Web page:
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Case
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Reference no. A06-08-0012
Published by: Thunderbird School of Global Management
Published in: 2008
Length: 11 pages
Data source: Generalised experience

Abstract

Just when John Penman thought Nodal Logistics Corporation was ready to move into Brazil, a new hurdle was thrown in his path. Only a few days ago - on 11 December 2007 - he had finally obtained approval from the US-based company''s executive board to invest $45 million in an 800,000 square foot industrial property project in Sao Paulo, Brazil. But that was before yesterday''s phone call from the legal department. Nodal''s legal staff had received confirmation from their Sao Paulo-based associate that under Brazilian law, commercial real estate contracts must be denominated in Brazilian reais. One of Nodal''s basic operating practices which had been so important to its international success had been to write all industrial real estate agreements in US dollars. This posed a serious problem, as most industrial leases ranged from as short as five years to more than 12, and that was a very long time to be exposed to the Brazilian currency. John now had to delve into the multitude of strategies and derivatives that might allow the company to manage the currency risk, otherwise, the deal was dead. This case is used in a graduate business class in international corporate finance to focus on currency risk management alternatives related to long-term / continuing transaction exposures. The case also provides an opportunity for students to learn the basics about real estate investment trusts. The primary objective, however, is to challenge the student to do a detailed quantitative analysis of a number of hedging alternatives, but focusing on a series of cash flows over time rather than a single transaction exposure.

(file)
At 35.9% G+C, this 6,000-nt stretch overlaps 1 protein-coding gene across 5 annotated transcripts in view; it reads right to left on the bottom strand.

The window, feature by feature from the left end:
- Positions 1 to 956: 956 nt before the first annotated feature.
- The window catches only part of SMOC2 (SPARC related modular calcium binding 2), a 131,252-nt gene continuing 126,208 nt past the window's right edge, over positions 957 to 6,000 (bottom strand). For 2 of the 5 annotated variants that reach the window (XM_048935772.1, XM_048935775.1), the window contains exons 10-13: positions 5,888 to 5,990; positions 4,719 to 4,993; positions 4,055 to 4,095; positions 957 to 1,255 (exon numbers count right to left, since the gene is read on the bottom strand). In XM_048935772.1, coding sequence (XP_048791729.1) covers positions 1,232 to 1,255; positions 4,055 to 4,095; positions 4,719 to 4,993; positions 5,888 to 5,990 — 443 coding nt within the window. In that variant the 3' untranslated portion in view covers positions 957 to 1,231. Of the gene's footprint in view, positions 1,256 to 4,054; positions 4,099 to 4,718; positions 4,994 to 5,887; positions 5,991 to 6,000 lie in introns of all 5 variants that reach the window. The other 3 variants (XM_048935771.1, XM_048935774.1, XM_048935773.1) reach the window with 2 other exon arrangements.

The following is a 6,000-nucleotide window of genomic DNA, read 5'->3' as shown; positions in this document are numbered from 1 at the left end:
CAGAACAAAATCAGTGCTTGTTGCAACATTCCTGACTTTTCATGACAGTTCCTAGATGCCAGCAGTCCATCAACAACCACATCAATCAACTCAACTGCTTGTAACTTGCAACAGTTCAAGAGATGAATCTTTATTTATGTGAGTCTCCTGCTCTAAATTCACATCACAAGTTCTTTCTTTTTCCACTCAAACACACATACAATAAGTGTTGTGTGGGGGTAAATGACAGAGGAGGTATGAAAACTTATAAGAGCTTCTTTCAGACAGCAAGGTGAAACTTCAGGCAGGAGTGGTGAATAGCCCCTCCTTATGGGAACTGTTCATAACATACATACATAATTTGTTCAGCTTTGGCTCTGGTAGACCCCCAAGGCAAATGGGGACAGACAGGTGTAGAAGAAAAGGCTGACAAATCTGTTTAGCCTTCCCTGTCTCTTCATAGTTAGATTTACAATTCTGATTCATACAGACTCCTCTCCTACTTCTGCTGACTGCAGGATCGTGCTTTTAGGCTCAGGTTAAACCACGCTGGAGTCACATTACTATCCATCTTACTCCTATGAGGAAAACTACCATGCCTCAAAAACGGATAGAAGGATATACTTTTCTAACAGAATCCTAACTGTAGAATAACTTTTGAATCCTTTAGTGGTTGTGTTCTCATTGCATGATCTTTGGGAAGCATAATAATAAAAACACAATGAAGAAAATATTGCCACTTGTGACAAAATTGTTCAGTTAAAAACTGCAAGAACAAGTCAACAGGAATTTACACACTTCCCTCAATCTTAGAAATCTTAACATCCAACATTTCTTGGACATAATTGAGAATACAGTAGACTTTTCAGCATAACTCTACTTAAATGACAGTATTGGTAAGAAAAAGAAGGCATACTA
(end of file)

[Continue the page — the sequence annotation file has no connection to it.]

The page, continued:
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Abstract

Just when John Penman thought Nodal Logistics Corporation was ready to move into Brazil, a new hurdle was thrown in his path. Only a few days ago - on 11 December 2007 - he had finally obtained approval from the US-based company''s executive board to invest $45 million in an 800,000 square foot industrial property project in Sao Paulo, Brazil. But that was before yesterday''s phone call from the legal department. Nodal''s legal staff had received confirmation from their Sao Paulo-based associate that under Brazilian law, commercial real estate contracts must be denominated in Brazilian reais. One of Nodal''s basic operating practices which had been so important to its international success had been to write all industrial real estate agreements in US dollars. This posed a serious problem, as most industrial leases ranged from as short as five years to more than 12, and that was a very long time to be exposed to the Brazilian currency. John now had to delve into the multitude of strategies and derivatives that might allow the company to manage the currency risk, otherwise, the deal was dead. This case is used in a graduate business class in international corporate finance to focus on currency risk management alternatives related to long-term / continuing transaction exposures. The case also provides an opportunity for students to learn the basics about real estate investment trusts. The primary objective, however, is to challenge the student to do a detailed quantitative analysis of a number of hedging alternatives, but focusing on a series of cash flows over time rather than a single transaction exposure.

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